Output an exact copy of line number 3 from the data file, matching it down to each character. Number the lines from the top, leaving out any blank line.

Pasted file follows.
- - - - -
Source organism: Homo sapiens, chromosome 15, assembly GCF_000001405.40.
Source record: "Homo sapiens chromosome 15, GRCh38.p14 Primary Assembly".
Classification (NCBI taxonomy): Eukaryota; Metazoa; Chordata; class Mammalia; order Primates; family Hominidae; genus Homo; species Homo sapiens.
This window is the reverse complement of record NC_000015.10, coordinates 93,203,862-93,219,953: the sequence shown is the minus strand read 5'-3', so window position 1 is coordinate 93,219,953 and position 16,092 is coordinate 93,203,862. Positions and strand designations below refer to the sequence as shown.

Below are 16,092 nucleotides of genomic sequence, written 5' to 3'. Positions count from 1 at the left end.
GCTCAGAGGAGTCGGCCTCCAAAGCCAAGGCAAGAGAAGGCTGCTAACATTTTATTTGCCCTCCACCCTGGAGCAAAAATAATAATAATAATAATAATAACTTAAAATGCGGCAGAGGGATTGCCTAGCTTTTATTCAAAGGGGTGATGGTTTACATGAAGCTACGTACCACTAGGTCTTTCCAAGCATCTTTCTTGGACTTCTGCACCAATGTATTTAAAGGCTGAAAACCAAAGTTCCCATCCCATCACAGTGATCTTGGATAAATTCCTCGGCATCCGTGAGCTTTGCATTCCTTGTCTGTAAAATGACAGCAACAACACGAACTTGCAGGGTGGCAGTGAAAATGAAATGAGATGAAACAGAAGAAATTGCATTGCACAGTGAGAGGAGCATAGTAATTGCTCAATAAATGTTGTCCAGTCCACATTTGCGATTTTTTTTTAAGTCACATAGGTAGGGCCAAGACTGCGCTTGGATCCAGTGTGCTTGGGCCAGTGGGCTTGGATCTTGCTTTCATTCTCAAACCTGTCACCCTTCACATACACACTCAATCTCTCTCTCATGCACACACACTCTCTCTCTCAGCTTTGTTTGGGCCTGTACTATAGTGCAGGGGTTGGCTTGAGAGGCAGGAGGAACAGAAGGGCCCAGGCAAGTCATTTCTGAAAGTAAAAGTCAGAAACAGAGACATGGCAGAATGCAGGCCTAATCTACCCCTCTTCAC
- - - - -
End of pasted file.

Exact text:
Classification (NCBI taxonomy): Eukaryota; Metazoa; Chordata; class Mammalia; order Primates; family Hominidae; genus Homo; species Homo sapiens.